Welcome to my blog! I hope it will be informative and entertaining. If you are planning any changes to your home, whether or not motivated by environmental concerns, there should be something of interest here for you.
We are about to embark on a very challenging journey to convert our leaky, draughty, unrenovated 1970s home into a certified Passivhaus: a house that needs no active heating or cooling systems to maintain a comfortable indoor temperature and a healthy indoor air quality, all year round.
The project and this blog are intended to be about more than just eco-renovation. In fact, I want to avoid using the "E" word and the "C" word (carbon) as much as possible, as they have both become clichéd. Even if you are one of those who apparently doesn't "believe" in climate change or peak oil - both of which are significant motivators for me to take on this project - most of you would still want to live in a comfortable, cheap to run home, so read on. That said, implicit in this project is an understanding that we are moving into an era where energy is much more expensive and increasingly less freely available than most of us have been used to.
In the blog, there will inevitably be a certain amount of jargon. I'll try to make sure I explain any technical terms when I first use them.
What do we want to achieve?
Put simply, we want to create a comfortable home that is very cheap to live in and to maintain; a house that will meet our needs for the whole of our lives. It will also be a house with a low environmental impact.
Why a renovation and not a new build?
Here in the UK, building plots, particularly where we live, are scarce and expensive. It is a practical choice for us, given our other constraints. Renovations are important because most of the buildings we will be using in 2050 already exist today; renovating our existing housing stock is inevitable. Each renovation is an opportunity to reduce the building's future running costs by reducing its energy use.
What is a renovation?
The word renovation covers a wide spectrum of repair and modernisation work. It could just mean fitting new cupboards and appliances in your kitchen, re-painting inside and out and re-fitting the bathroom with a new suite from the DIY centre. All superficial changes intended to make the property more attractive. Here we are looking at a much deeper renewal, replacing and augmenting elements of the building that many renovations leave untouched. In our house, the roof, windows, external walls, doors and all services need replacement or repair.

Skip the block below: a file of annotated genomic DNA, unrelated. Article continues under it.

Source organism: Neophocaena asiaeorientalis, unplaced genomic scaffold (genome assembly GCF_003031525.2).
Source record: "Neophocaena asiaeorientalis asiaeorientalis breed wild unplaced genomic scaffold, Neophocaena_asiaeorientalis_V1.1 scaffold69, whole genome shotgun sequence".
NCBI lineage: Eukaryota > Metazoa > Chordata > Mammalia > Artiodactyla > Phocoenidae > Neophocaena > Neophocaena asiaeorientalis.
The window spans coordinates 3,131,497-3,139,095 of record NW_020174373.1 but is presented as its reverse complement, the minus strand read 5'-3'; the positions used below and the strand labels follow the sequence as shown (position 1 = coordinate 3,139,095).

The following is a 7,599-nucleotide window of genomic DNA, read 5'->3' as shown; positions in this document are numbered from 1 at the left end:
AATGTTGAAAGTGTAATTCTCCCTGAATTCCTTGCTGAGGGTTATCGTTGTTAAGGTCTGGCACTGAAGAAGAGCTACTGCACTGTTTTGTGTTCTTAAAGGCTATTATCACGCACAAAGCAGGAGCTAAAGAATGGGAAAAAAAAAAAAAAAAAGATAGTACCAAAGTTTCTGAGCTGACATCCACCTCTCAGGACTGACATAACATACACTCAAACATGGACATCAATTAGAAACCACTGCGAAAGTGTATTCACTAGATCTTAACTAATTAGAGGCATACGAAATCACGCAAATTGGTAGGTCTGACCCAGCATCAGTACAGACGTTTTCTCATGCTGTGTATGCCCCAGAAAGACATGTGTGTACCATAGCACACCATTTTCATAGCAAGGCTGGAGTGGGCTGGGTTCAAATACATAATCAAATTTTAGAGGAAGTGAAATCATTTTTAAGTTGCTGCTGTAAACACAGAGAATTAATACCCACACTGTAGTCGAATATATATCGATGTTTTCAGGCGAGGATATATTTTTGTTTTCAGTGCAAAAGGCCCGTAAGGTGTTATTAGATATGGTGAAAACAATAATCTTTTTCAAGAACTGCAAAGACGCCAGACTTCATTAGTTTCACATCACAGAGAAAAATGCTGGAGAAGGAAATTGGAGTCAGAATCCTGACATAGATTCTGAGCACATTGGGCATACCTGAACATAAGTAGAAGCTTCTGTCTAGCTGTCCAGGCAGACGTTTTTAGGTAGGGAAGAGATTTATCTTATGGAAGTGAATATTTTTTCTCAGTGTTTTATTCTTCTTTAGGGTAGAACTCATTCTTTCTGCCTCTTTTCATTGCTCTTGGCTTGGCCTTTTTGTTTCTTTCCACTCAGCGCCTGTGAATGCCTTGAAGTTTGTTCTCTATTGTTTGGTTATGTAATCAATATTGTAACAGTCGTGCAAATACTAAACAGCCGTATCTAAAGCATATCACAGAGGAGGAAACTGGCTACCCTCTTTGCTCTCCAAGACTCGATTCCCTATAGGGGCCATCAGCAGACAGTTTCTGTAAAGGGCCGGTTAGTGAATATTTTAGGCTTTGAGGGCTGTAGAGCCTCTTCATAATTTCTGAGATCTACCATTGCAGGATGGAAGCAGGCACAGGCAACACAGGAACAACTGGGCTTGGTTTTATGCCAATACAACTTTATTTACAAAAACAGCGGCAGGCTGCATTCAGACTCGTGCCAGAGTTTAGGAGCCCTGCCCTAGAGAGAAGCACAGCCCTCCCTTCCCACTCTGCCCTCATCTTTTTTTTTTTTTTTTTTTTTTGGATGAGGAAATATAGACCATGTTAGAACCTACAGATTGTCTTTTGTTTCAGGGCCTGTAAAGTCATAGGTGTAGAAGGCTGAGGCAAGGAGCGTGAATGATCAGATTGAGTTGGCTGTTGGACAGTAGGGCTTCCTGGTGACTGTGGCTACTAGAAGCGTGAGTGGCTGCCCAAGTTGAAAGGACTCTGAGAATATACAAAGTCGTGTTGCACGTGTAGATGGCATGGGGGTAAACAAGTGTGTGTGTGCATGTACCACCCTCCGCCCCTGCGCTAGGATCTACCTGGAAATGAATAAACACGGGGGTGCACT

Where have we got to so far?
I guess the project started a couple of years ago, when we started looking for a house or a plot. We chose with a keen eye on what type of property we thought would lend itself to Passivhaus renovation. We decided to live in the house as is, partly to get to know it before making any changes. There is quite a lot about the house that we like and it often takes a while to tease out what changes really are needed.
A Passivhaus is different from most building projects, as a lot of thought must go into some detailed design considerations at the beginning of the design stage. Because of this, it is very hard to convert a non-Passivhaus design into a Passivhaus one later on in the design process. We have been working with our architect on these: the two areas that are most challenging are the floor and exterior walls.
The construction of our house is typical of many built in the early 1970s. It has two leaves of dense concrete blockwork and a concrete slab of concrete (reinforced?) covered by about 70mm of screed. The ceiling heights are not particularly generous, so we cannot increase the finished floor height significantly. The 50mm wall cavity is filled with mineral wool. We will be cladding the walls with external insulation and a rendered finish to match what we currently have. This is because the house is on an estate of similar properties and we want our house to retain its "group identity", as will the local planning officers!